Dittadi, Ruggero ; Fabricio, Aline S C ; Rainato, Giulia ; Peroni, Edoardo ; Di Tonno, Fulvio ; Vezzù, Beatrice ; Mazzariol, Chiara ; Squarcina, Elisa ; Tammone, Laura ; Gion, Massimo. / Preanalytical stability of [-2]proPSA in whole blood stored at room temperature before separation of serum and plasma : implications to Phi determination. In: Clinical Chemistry and Laboratory Medicine. 2018.
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abstract = "Background [-2]proPSA seems to outperform free/total prostate-specific antigen (PSA) ratio in prostate cancer diagnosis. However, [-2]proPSA stability remains an underestimated issue. We examined [-2]proPSA stability over time in whole blood before separation of serum and plasma and its implications for prostate health index (Phi) determination. Total PSA (tPSA) and free PSA (fPSA) stabilities were also assessed. Methods Blood was drawn from 26 patients and separated in two tubes for plasma (K2EDTA and K2EDTA plus protease inhibitors - P100) and one for serum (clot activator plus gel separator). Tubes were stored at room temperature before centrifugation 1, 3 and 5 h for serum and EDTA plasma or 1 and 5 h for P100 plasma. To investigate the influence of gel separator on markers' stability, blood was collected from 10 patients in three types of tubes to obtain serum: tubes with clot activator plus gel separator, with silica particles or glass tubes. Biomarkers were assayed with chemiluminescent immunoassays. Results [-2]proPSA and Phi levels significantly and progressively increased over time in serum (+4.81{\%} and +8.2{\%} at 3 h; +12.03{\%} and +14.91{\%} at 5 h, respectively, vs. 1 h; p<0.001). Conversely, [-2]proPSA levels did not change in plasma (EDTA or P100). tPSA levels did not change over time in serum or plasma, whereas fPSA decreased in serum. All markers were higher in plasma than in serum at any time point. This difference did not seem to be attributable to the use of gel for serum preparation. Conclusions EDTA prevented spurious in vitro modifications in PSA-related isoforms, confirming that a stabilized blood sample is a prerequisite for [-2]proPSA measurement and Phi determination.",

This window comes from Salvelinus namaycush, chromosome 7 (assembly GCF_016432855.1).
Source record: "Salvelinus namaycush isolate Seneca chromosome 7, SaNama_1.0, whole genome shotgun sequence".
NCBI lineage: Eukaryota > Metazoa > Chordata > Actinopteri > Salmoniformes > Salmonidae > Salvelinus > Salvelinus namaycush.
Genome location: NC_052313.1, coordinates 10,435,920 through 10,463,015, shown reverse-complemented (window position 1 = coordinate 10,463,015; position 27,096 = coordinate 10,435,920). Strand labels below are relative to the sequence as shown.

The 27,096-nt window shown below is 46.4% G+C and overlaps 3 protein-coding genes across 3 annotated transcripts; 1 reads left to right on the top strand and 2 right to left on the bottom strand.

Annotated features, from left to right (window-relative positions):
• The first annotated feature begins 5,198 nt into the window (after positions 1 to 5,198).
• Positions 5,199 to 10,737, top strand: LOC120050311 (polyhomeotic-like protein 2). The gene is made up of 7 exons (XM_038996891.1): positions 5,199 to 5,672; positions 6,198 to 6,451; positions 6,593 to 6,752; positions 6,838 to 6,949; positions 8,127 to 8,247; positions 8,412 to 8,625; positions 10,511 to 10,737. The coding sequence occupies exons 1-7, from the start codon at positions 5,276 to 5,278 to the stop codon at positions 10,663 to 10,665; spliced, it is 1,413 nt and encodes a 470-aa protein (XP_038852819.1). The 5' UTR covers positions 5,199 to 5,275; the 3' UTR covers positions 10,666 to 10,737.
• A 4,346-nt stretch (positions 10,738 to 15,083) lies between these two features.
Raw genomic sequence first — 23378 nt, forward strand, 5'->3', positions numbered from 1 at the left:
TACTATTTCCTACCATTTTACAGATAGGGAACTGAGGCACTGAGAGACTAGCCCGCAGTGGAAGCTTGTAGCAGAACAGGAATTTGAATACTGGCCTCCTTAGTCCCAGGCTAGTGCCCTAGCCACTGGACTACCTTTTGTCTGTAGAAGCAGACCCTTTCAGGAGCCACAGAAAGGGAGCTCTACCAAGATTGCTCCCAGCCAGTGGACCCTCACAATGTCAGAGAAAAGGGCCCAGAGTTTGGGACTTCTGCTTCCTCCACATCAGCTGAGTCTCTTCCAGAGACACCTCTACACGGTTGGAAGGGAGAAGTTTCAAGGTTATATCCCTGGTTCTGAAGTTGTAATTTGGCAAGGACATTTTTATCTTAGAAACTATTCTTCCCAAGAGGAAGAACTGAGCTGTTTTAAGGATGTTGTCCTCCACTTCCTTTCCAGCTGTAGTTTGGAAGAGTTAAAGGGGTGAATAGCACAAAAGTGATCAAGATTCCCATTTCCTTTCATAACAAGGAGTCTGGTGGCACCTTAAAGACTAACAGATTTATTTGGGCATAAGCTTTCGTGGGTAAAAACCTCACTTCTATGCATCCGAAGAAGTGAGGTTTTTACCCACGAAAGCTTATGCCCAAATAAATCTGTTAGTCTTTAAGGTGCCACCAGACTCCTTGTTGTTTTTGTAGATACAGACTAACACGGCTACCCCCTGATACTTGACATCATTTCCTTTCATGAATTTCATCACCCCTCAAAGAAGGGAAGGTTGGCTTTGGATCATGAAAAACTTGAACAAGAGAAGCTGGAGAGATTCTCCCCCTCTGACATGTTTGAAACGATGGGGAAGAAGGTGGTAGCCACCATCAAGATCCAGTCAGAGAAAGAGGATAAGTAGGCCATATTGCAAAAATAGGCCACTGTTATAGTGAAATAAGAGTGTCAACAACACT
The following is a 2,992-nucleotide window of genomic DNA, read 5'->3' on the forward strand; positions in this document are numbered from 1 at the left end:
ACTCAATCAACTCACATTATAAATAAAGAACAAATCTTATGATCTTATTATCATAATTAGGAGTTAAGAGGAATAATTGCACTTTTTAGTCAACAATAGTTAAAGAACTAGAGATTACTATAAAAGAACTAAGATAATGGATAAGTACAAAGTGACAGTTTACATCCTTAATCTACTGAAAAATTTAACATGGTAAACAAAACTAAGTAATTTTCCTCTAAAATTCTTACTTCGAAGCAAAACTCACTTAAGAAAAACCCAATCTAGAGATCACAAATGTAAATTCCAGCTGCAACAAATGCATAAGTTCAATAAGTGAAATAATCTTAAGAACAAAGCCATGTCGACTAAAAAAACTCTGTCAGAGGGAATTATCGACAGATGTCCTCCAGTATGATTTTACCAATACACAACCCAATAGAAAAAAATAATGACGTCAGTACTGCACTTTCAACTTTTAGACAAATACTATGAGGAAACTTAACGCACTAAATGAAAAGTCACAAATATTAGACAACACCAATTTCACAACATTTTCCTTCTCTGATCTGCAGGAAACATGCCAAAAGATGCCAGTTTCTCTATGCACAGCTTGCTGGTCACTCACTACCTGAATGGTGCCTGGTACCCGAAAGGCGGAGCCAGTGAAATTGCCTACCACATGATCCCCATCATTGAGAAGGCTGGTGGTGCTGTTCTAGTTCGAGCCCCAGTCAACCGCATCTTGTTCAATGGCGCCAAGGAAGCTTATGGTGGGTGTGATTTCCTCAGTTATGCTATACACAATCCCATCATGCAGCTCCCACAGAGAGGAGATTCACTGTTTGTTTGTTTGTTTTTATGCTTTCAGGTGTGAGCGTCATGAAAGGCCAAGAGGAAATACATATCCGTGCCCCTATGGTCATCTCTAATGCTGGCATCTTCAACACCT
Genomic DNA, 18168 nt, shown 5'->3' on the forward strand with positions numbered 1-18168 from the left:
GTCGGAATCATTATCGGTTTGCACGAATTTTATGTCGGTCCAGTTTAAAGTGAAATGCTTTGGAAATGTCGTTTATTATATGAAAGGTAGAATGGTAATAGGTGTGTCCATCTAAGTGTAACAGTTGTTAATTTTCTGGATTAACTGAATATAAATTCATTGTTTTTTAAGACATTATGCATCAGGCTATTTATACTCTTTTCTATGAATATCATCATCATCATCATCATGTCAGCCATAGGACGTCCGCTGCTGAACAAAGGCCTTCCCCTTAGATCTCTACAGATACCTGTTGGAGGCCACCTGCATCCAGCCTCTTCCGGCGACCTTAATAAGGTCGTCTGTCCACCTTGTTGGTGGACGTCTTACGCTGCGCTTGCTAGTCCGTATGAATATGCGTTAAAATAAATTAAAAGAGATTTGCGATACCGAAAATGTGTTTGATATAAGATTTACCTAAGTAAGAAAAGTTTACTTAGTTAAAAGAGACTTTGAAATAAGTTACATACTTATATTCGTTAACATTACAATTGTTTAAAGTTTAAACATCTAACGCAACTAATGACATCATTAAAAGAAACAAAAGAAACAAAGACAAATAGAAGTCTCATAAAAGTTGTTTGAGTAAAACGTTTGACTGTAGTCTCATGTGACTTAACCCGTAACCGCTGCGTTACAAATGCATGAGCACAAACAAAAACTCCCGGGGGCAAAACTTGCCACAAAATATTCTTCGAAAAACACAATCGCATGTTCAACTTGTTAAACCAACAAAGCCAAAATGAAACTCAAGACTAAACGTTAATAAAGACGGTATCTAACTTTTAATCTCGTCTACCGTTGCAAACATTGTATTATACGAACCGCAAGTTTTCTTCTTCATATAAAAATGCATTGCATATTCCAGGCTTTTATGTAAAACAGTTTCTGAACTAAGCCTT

author = "Ruggero Dittadi and Fabricio, {Aline S C} and Giulia Rainato and Edoardo Peroni and {Di Tonno}, Fulvio and Beatrice Vezz{\`u} and Chiara Mazzariol and Elisa Squarcina and Laura Tammone and Massimo Gion",
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T1 - Preanalytical stability of [-2]proPSA in whole blood stored at room temperature before separation of serum and plasma

T2 - implications to Phi determination

AU - Dittadi, Ruggero

AU - Fabricio, Aline S C

AU - Rainato, Giulia

AU - Peroni, Edoardo

AU - Di Tonno, Fulvio

AU - Vezzù, Beatrice

AU - Mazzariol, Chiara

AU - Squarcina, Elisa

AU - Tammone, Laura

AU - Gion, Massimo

PY - 2018/9/15

Y1 - 2018/9/15